Study Evaluates Heart Pump with Behind-the-Ear Power Connector

One-third of heart failure patients with heart pumps develop infection at abdominal power connection site, according to study’s principal investigator

 

August 20, 2013

August 20, 2013 — Cardiac surgeons and cardiologists at the University of Maryland Heart Center are part of a multi-center clinical trial evaluating the efficacy of powering heart pumps through a skull-based connector behind the ear. Typically, these devices for patients with severe heart failure are energized through an electrical cord connected at an abdominal site.

“Over time, nearly one-third of our patients surviving with the assistance of an implanted blood pump develop an infection at the site where the power cord exits the skin. This complication may be lethal but, if not, it is always a difficult problem,” says the University of Maryland’s principal investigator, Bartley P. Griffith, M.D., the Thomas E. and Alice Marie Hales Distinguished Professor of Surgery at the University of Maryland School of Medicine, and a senior cardiac surgeon at the University of Maryland Medical Center.

The infection-prone abdominal connection also limits some activities such as swimming and bathing, since water may also contribute to infection.

The pumps, called left ventricular assist devices (LVADs), support the heart’s main pumping chamber, the left ventricle. LVADs are implanted in the chest and powered with external batteries.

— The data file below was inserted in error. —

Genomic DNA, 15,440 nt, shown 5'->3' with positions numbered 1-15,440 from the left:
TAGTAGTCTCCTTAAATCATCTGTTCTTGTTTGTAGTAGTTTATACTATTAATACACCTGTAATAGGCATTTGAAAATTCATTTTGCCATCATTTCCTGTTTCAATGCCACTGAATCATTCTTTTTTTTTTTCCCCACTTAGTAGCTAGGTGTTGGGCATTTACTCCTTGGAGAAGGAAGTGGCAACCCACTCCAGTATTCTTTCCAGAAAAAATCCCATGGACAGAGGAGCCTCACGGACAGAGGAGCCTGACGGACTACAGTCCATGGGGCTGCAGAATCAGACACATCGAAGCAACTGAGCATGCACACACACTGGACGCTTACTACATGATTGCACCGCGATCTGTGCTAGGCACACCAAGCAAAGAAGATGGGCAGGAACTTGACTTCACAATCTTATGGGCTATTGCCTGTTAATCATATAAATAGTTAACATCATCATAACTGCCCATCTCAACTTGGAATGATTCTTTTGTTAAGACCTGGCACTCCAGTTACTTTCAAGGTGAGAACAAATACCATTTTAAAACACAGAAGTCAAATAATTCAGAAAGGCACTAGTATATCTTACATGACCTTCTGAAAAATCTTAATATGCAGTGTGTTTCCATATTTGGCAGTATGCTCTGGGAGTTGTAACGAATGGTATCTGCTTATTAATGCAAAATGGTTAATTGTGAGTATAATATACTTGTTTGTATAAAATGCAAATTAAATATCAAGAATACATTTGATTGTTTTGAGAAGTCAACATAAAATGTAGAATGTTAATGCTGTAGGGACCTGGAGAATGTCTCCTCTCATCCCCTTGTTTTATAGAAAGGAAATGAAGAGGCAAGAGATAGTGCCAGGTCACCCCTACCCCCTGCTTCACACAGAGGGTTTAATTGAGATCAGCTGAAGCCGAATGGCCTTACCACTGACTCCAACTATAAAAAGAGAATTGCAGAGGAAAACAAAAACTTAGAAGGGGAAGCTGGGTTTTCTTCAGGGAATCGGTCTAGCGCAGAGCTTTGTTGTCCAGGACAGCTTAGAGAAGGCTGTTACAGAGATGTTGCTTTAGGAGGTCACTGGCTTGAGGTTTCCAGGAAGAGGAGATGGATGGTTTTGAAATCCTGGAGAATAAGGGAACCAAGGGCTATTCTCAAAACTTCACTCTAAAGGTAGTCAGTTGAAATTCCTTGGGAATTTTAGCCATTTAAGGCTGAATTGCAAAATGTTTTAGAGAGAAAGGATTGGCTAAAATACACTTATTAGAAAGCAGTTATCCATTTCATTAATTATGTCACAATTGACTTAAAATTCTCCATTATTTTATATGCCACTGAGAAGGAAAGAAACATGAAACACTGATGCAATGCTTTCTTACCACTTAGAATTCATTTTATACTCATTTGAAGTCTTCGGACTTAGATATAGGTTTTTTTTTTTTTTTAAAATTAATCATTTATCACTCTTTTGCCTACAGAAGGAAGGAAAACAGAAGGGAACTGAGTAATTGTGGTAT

The study, named RELIVE (Randomized Evaluation of Long-term Intraventricular VAD Effectiveness), compares two similar continuous flow heart pumps designed for “destination therapy.” The devices provide long-term support to patients with end-stage heart failure who, for a variety of reasons at the time of implant, are ineligible for a heart transplant. The major difference is in the way electrical power from the battery pack gets to each pump implanted in the chest. In one case, the internal power cord is routed through a traditional opening, or pump pocket, in the abdominal wall. In the other, the internal power cable is tunneled through the neck to the head. The internal cable is connected to a socket or pedestal placed behind the ear in the skull, in the same area used to pass cochlear implant electrode wires into the body. On the outside of the skull, a waterproof cable running from the battery pack is plugged into the socket.

Patients in the study are randomly assigned to one of two groups. The treatment group receives a Jarvik 2000 LVAD equipped with an investigational “post-auricular” connector from Jarvik Heart Inc., the funder of the study. Control group patients are given a heart pump that employs an abdominal connector, Thoratec Corp.’s HeartMate II Left Ventricular Assist System, which is the most widely used FDA-approved LVAD for destination therapy.

“The bone in the skull is a better substrate to locate a foreign body on, because there’s good blood flow, and there’s no motion,” says Griffith. At the same time, the investigators posit that the location of the connector in the head should provide quality of life benefits for patients who would otherwise not be able to take a shower or swim.

The Jarvik skull model has already been approved for use in Europe. The clinical comparison in the United States opened for patients this year. The University of Maryland enrolled the second patient in the United States to receive the Jarvik pump with the skull-based connector. The study will follow 350 patients for up to three years. 

For more information: www.medschool.umaryland.edu

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